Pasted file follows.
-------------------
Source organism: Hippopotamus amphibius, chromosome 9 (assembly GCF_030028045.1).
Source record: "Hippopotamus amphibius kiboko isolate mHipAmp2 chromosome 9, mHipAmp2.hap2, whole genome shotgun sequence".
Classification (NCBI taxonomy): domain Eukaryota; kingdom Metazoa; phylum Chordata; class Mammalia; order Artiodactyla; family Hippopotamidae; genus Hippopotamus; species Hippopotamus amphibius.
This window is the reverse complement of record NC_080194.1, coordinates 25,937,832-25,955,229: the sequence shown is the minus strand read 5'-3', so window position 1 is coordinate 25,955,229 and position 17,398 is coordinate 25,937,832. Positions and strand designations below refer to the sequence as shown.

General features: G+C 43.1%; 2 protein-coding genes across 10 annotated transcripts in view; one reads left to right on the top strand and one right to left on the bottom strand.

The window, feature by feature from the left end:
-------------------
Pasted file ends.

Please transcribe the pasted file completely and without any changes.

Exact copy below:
Source organism: Hippopotamus amphibius, chromosome 9 (assembly GCF_030028045.1).
Source record: "Hippopotamus amphibius kiboko isolate mHipAmp2 chromosome 9, mHipAmp2.hap2, whole genome shotgun sequence".
Classification (NCBI taxonomy): domain Eukaryota; kingdom Metazoa; phylum Chordata; class Mammalia; order Artiodactyla; family Hippopotamidae; genus Hippopotamus; species Hippopotamus amphibius.
This window is the reverse complement of record NC_080194.1, coordinates 25,937,832-25,955,229: the sequence shown is the minus strand read 5'-3', so window position 1 is coordinate 25,955,229 and position 17,398 is coordinate 25,937,832. Positions and strand designations below refer to the sequence as shown.

General features: G+C 43.1%; 2 protein-coding genes across 10 annotated transcripts in view; one reads left to right on the top strand and one right to left on the bottom strand.

The window, feature by feature from the left end: